Halloween Tips for Children with Diabetes

A holiday such as Halloween that is focused on sugary treats can be a trick for children with diabetes.

According to GRMC Diabetes Educator Ann Camacho, children with diabetes may occasionally enjoy candy. However, it is important for parents to plan ahead and incorporate the candy into their child’s meal plan. Planning ahead and knowing how many carbohydrates are in the candy will help to prevent a spike in their child’s blood sugar.

With Halloween falling just one day prior to Diabetes Awareness Month, Ann has prepared additional tips that will help all families have a healthy Halloween.

Go trick-or-treating (with a twist)

  • Plan to eat a well-balanced meal before trick-or-treating to lessen the tendency to crave candy and sweets. Ditto for Halloween parties.
  • Choose a safe neighborhood to walk together as a family and plan to collect candy to donate—places like an adult living facility may welcome your candy donation. In exchange for donating the candy, offer your child(ren) a movie night or a day at the park.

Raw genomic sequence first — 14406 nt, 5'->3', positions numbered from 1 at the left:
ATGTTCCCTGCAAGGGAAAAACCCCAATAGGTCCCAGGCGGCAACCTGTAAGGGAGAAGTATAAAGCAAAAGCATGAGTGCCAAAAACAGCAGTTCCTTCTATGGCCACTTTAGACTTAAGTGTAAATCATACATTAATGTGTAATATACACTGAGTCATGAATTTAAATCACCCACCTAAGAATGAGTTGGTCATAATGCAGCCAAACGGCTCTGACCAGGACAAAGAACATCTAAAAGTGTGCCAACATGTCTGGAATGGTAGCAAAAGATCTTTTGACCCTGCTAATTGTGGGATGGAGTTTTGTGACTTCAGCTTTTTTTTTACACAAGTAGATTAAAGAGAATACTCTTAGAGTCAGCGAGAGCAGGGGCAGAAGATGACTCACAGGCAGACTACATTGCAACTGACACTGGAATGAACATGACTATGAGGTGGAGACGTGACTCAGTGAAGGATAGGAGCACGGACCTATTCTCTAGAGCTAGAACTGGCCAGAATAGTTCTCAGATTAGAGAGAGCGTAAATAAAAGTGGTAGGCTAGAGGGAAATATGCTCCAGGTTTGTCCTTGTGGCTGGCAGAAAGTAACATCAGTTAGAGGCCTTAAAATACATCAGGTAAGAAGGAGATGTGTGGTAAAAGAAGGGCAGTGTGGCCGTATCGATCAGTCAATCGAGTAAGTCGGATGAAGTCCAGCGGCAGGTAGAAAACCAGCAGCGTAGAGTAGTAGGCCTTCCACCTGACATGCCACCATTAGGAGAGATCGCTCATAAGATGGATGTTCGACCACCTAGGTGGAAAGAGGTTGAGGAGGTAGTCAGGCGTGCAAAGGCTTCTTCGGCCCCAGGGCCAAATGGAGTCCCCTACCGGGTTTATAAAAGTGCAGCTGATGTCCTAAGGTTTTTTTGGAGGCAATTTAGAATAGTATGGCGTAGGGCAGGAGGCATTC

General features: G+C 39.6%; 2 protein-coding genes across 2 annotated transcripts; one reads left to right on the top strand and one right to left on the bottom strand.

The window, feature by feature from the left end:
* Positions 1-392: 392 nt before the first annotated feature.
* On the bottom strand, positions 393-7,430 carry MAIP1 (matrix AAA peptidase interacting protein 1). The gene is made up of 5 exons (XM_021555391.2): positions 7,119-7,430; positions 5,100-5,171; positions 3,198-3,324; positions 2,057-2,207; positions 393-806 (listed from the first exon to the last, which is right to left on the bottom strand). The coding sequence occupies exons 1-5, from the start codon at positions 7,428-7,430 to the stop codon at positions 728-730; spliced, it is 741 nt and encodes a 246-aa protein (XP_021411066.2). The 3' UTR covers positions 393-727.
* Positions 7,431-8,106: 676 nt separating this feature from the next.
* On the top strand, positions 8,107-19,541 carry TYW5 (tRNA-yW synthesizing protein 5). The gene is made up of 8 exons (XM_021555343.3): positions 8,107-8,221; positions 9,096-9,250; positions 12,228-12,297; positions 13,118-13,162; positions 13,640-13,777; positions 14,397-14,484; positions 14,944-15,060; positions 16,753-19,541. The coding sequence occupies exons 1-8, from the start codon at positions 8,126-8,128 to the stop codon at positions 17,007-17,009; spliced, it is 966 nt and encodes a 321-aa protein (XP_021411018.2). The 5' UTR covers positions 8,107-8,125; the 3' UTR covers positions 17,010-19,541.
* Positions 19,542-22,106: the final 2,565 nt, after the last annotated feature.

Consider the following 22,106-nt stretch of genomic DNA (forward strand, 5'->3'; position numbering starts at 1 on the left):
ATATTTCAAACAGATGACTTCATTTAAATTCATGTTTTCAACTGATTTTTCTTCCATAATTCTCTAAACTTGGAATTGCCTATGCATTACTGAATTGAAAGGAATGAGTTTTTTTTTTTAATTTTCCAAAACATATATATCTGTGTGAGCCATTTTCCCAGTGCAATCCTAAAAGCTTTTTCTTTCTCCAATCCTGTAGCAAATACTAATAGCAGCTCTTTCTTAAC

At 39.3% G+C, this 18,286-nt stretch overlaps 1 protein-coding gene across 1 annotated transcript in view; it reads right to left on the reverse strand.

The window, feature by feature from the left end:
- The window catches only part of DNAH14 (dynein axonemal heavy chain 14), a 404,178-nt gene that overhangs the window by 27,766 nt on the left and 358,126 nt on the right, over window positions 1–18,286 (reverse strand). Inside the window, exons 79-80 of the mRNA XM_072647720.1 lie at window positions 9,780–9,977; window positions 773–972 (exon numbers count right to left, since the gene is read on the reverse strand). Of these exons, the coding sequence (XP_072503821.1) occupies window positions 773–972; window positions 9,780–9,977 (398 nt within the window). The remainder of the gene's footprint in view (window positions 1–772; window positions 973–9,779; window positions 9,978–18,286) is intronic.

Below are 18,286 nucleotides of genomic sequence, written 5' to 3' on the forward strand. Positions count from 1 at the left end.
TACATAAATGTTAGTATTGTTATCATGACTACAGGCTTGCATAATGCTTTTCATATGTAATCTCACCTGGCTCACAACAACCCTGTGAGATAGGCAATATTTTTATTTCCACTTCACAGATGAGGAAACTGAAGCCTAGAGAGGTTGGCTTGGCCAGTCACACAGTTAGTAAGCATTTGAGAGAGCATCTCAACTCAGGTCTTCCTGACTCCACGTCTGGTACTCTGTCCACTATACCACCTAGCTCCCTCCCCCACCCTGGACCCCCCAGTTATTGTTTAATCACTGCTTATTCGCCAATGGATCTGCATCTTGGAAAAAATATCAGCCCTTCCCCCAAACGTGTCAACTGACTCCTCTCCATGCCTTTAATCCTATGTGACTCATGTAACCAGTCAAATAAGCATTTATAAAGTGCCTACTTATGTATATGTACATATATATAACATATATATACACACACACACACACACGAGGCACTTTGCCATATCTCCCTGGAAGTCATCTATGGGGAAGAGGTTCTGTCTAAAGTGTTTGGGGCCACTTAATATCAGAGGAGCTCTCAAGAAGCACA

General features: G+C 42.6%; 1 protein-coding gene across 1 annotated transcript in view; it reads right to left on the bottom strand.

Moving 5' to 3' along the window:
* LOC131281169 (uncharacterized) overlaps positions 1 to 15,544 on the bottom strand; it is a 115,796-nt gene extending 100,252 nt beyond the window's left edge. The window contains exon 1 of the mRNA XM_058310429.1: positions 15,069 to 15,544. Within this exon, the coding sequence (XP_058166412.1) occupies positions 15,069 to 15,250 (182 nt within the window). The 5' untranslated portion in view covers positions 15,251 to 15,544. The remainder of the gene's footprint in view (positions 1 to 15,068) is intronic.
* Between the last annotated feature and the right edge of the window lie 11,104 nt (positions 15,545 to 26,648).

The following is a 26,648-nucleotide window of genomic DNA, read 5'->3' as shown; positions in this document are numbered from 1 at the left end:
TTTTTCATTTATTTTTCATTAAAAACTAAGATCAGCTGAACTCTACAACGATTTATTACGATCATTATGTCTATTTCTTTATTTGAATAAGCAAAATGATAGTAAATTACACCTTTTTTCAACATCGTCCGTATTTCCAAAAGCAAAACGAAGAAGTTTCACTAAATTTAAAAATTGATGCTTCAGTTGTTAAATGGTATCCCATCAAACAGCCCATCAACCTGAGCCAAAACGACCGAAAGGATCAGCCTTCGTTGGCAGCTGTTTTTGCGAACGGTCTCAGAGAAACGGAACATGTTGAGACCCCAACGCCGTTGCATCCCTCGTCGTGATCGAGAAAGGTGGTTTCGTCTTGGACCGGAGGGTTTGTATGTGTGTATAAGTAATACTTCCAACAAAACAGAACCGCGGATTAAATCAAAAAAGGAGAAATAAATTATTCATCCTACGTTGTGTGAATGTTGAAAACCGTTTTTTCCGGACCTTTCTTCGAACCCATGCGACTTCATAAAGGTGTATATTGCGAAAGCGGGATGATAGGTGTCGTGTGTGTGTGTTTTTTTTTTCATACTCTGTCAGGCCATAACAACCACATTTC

Host a Halloween party

  • Sponsor a safe place to gather with people you know. For instance, have a small neighborhood grilling night with a Halloween theme.
  • Provide nutritious snacks such as nuts, trail mix, and ants on a log (made with celery, peanut butter and raisins).
  • Serve water infused with fruit, and use fun ice cubes shaped as ghosts or pumpkins.
  • Tell ghost stories set to spooky background music.
  • Play games like placing your hands in a bowl of spaghetti with squishy balls and gooey liquid.

Non-candy options for trick-or-treaters

  • Instead of, or in addition to, handing out candy to trick-or-treaters, consider fun alternatives such as stickers, air-popped popcorn bags, play jewelry, toy soldiers, or other toys without small detachable parts such as spider rings, funny eye glasses, etc.
  • Such options not only are sensitive to children with diabetes, but also are sensitive to children with food allergies.
  • The most important thing, Ann advises, is to surround yourself with like-minded family and friends who understand why it’s important for children with diabetes to avoid candy as much as possible.“I think if the time spent is fun and engaging, then hopefully the children may not miss the candy so much,” she says.